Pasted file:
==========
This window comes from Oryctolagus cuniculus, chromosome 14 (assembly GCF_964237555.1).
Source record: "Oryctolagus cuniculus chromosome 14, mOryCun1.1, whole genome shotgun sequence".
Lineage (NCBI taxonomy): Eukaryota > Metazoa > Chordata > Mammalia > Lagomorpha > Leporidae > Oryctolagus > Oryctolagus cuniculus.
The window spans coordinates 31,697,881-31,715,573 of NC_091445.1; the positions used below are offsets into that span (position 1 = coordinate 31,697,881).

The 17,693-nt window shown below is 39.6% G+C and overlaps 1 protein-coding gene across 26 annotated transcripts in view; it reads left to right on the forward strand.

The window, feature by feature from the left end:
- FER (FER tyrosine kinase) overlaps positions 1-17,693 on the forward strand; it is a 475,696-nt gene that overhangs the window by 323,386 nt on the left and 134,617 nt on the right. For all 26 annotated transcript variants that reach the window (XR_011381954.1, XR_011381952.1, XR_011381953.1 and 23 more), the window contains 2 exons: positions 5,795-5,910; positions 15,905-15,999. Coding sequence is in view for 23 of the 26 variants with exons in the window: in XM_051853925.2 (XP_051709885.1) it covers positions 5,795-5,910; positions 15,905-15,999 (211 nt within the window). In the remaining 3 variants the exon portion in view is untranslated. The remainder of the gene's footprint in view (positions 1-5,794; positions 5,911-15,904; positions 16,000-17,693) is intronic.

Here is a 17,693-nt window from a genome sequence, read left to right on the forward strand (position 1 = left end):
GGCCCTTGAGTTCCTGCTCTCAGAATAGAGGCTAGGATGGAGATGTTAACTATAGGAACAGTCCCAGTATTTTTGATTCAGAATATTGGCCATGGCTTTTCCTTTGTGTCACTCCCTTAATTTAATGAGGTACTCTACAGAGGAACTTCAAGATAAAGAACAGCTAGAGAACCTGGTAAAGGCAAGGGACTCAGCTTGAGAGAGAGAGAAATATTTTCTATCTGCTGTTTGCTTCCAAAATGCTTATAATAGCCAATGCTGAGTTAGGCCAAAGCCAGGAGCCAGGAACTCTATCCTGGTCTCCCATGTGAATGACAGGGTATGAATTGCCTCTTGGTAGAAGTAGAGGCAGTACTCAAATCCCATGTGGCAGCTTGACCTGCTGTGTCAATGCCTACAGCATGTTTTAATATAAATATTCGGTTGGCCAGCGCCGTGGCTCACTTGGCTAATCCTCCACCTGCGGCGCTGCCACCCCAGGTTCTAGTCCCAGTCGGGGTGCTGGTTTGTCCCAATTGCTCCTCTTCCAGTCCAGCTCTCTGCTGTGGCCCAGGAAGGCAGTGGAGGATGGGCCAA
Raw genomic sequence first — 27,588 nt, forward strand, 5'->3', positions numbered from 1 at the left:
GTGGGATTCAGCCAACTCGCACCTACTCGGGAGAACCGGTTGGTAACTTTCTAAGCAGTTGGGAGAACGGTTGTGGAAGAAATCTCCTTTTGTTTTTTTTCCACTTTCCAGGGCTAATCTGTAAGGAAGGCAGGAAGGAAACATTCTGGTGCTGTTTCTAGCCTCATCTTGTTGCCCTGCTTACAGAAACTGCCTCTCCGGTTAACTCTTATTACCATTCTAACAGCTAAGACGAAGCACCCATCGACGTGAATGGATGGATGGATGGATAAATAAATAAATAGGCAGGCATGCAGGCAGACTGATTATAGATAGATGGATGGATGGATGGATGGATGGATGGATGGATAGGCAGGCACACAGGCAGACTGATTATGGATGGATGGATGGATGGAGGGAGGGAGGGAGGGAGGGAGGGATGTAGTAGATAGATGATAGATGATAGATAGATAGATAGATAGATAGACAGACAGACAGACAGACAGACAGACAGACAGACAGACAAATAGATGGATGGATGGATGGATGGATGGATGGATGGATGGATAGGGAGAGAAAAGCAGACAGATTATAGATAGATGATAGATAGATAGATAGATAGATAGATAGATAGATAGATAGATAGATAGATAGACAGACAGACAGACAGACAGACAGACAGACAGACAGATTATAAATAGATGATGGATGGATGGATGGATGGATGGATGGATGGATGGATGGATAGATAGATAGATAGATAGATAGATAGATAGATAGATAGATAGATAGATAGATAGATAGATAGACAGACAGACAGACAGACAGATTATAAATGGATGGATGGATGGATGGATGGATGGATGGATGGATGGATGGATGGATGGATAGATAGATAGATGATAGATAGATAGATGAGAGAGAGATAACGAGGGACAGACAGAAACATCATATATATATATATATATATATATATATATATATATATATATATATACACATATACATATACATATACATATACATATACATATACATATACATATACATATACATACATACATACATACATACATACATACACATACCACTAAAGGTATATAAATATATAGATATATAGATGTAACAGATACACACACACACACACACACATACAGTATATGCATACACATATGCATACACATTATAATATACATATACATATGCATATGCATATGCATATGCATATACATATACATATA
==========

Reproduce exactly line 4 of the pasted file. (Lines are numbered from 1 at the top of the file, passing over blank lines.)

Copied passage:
The window spans coordinates 31,697,881-31,715,573 of NC_091445.1; the positions used below are offsets into that span (position 1 = coordinate 31,697,881).